I am not an Admin, only studying for that sort of position in the future. But some advice I can give is, lots of paperwork, if your a programmer you should be quite familiar with paperwork. Document everything that happens, and everything that is requested to you by others, that way, if trouble arises someone else higher up had to OK'd it first, may just save your skin. Have an Acceptable Use Policy for the internet/network enforced and signed by everyone in the company if one isn't in place already, workers need to know what they can and cannot do on the network.

ddaas 12-22-2004 07:00 AM

thanks a lot.
All these advices will help me.


cormander 12-23-2004 11:33 PM

Being a System Administrator myself, this is my advice to you:

Security, security, security!! The last thing you ever want is to tell your boss that a cracker did this or that. It's your job to keep everything as up to date as possible, and do your best to try to break into your own network, so you can figure out how you can monitor / prevent it from happening.

Another bit of advice... "measure twice, cut once". In the computer world, test it before you do it live. Get a machine and set it up like another one that is on the network, and install stuff, uinstall stuff, duplicate problems, anything you can do. Format it, install windows, reformat it, install Linux, format it again and do a dual boot. If you ever need to do something on someone's computer, you have a place to do it first and will know with a lot more certanty that it will work when you do it on their machine. People get really grumpy when "the big tech guy" comes in and messes everything up.

And, if you have the authority, make very strict policies on what people can have on their computers. The last thing you want is Kazaa or other P2P software causing network lag, spyware infestation, and employees spending more time looking at porn then doing their job.


bdowns 12-24-2004 05:45 AM

I totally agree with cormander. I do most of the things he mentioned. But depending on the network enviroment you have, take full advantage of it. I hate windows more than anything but I work for a company that developes software for it and the support people need it loaded on thier machines. It was written horribly so all pc's with it installed need local admin writes to run it. I have a win2k3 server domain and the workstations that don't need local admin writes get locked down with GPO. They can't install anything, not even winzip. Point it, use everything to your advantage to tighten things up. I wish I was able to run a pure Linux and Unix enviroment but I can't, so I take advantage of some of the minor benefits of other O.S.'s.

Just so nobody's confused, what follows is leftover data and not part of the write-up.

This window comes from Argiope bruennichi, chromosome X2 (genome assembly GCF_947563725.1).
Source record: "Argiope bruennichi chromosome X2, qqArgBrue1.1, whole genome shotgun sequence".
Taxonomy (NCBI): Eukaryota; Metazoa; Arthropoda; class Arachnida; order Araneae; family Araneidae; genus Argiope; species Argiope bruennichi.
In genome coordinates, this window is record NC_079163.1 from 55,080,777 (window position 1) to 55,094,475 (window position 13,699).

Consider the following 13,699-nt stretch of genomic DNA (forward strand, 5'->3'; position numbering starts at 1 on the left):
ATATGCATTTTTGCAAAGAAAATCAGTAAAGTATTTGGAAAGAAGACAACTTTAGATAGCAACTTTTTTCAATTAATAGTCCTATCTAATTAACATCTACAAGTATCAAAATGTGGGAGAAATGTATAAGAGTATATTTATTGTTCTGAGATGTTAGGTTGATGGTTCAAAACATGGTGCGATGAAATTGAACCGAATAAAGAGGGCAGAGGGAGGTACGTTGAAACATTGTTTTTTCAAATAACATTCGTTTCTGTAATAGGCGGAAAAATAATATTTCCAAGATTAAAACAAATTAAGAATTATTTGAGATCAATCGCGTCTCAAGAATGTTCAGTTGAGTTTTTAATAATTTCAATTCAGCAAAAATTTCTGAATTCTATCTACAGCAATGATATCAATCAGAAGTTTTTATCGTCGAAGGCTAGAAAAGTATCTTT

ddaas 12-24-2004 06:27 AM

I'll try to implement what you've said.

Merry Christmas,


Kahless 12-24-2004 02:11 PM

I dont know if your used to using the CLI or GUI, but get very comfortable with CLI. although GUI stuff has come a very long way, CLI tools are still more mature, and less likey to muck up. Also, if you can do it via cli, you can do it from any computer that can route to your network.

Its always a good idea to save a backup copy of any config files you are going to modify on the server as whatever.old or somthing like that, so if you make a mistake you can dump the old, working config in until you have time to read threw and find your error.

Good luck, have fun, and stay out of trouble :)

Final thought: Backups!